I had not been a big sports fan (outside of baseball) before that semester. But I have been forever afterwards. It’s hard to communicate exactly how important televised sports were to my mental health that semester. I felt tapped into a larger world of men, living and dying, rising and falling with the fortunes of the teams on the screen—and most importantly, expressing those emotions rather than sublimating them into silence and anger. And because I knew they were, I could too.

Now, if someone would just take a bat to Matsuzaka’s knees…

(Sorry for the delay with this column. I had a miserable day yesterday flying from L.A. to Albuquerque to Minneapolis to Newark.)

This entry was posted on Tuesday, April 17th, 2007 at 2:43 pm and is filed under Relationships, Gender, Sports. You can follow any responses to this entry through the RSS 2.0 feed. You can leave a response, or trackback from your own site.

There are currently 19 responses

  1. Theo Gangi

    You know they had to resize some national legue dome stadiums to fit Barry Bond’s head.
    I will still ridicule you for ‘quaking in your booties’. Not for being scared, but for saying ‘booties’. Wus!

    April 17th, 2007 | 3:45 pm
  2. Kate Torgovnick

    I’m worried about a few details in this post. A) That the author goes on double dates. B) That the author would be on a double date with two women discussing underwear trends and would not make a break for it immediately. C) That the author seems to think ‘underwear trends’ are a topic often discussed by women. I am a woman. And this is a conversation I have never once in my life had. Anyone care to second?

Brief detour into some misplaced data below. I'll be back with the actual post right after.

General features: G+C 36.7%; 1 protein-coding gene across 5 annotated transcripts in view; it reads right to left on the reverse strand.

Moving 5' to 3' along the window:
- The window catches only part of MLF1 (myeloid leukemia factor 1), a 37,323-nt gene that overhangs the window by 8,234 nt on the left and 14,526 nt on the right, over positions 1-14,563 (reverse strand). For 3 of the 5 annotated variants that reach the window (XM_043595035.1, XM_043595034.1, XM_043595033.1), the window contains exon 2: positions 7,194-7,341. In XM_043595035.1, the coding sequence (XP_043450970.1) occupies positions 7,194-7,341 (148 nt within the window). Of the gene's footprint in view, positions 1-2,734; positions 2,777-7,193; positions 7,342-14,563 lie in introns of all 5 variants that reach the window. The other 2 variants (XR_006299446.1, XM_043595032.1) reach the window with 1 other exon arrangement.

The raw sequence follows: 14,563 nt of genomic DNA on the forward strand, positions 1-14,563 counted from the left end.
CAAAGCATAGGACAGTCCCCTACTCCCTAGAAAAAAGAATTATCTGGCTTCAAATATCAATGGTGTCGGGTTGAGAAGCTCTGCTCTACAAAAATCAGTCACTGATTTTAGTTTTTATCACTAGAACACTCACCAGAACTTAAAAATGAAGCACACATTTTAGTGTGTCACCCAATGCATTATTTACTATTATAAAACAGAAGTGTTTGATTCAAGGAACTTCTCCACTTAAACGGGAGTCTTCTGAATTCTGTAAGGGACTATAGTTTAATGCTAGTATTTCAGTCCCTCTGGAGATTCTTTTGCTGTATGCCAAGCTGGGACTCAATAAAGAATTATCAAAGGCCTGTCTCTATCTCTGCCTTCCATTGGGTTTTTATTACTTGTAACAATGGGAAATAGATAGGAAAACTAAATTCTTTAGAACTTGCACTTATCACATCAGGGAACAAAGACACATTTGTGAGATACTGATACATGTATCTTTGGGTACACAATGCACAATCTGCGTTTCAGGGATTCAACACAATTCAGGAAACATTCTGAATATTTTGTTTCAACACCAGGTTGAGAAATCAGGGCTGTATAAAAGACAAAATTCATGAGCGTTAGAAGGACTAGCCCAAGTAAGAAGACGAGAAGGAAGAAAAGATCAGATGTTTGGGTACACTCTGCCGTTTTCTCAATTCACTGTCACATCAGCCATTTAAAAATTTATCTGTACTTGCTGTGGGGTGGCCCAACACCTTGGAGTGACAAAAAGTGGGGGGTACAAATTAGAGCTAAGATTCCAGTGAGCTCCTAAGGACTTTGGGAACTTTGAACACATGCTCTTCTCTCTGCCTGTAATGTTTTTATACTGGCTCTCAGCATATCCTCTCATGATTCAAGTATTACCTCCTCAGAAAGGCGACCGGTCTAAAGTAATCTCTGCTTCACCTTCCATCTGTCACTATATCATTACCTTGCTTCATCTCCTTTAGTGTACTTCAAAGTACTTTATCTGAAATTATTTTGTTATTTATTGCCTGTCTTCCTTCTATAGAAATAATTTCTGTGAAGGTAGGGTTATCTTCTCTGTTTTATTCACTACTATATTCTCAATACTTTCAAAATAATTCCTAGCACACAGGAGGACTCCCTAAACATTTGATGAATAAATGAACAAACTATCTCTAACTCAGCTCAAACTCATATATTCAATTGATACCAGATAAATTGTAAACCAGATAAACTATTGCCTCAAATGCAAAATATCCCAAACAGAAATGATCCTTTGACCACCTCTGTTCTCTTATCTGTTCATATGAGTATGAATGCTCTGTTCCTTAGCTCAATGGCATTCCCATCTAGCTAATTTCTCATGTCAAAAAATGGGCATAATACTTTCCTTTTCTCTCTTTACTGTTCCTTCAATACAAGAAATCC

So I am now resorting to guy-speak: “Squealed with delight?” Wus!

    Kidding, of course. —Kate

    April 17th, 2007 | 5:03 pm
  3. I feel the need to defend myself here.

    Women ABSOLUTELY discuss underwear trends. There was a stretch of time in college when I couldn’t get away from the damn topic, particularly during the semester I described above. It was when thongs were really going mainstream, and this necessitated constant commentary.

    Oh, and both of you: way to miss the rhetorical irony, guys.

    April 17th, 2007 | 5:12 pm
  4. Theo Gangi

    Oooooh, dis!

    April 17th, 2007 | 7:20 pm
  5. Does anybody have anything SUBSTANTIVE to say?

    April 17th, 2007 | 8:10 pm
  6. robertatw

    Doris Kearns Goodwin and me both viewed baseball as a way to commect to our fathers. For me, the bond that was formed with my dad over the Yankees was our primary mode of communication and I will alwasy have a soft spot for the Yankees as a result. My feelings however are now different. I can root for the Yankees but for other teams as well. Ethan sees this as a betrayal and he feels I’m no longer a Yankee. I disagree and wonder how women relate to baseball and to other sports as well. How do women relate to sports?

    April 17th, 2007 | 9:05 pm
  7. Kate Torgovnick

    Oh yes, I have something”substantive” things to say…After reading this post and watching an episode of Sex in the City within a few hours last night, I came to the realization that “gender commentary” basically means making sweeping generalizations about the other gender that make its members cringe, while simultaneously painting your gender as a total 1-dimensional stereotype (i.e. shoes or sports loving).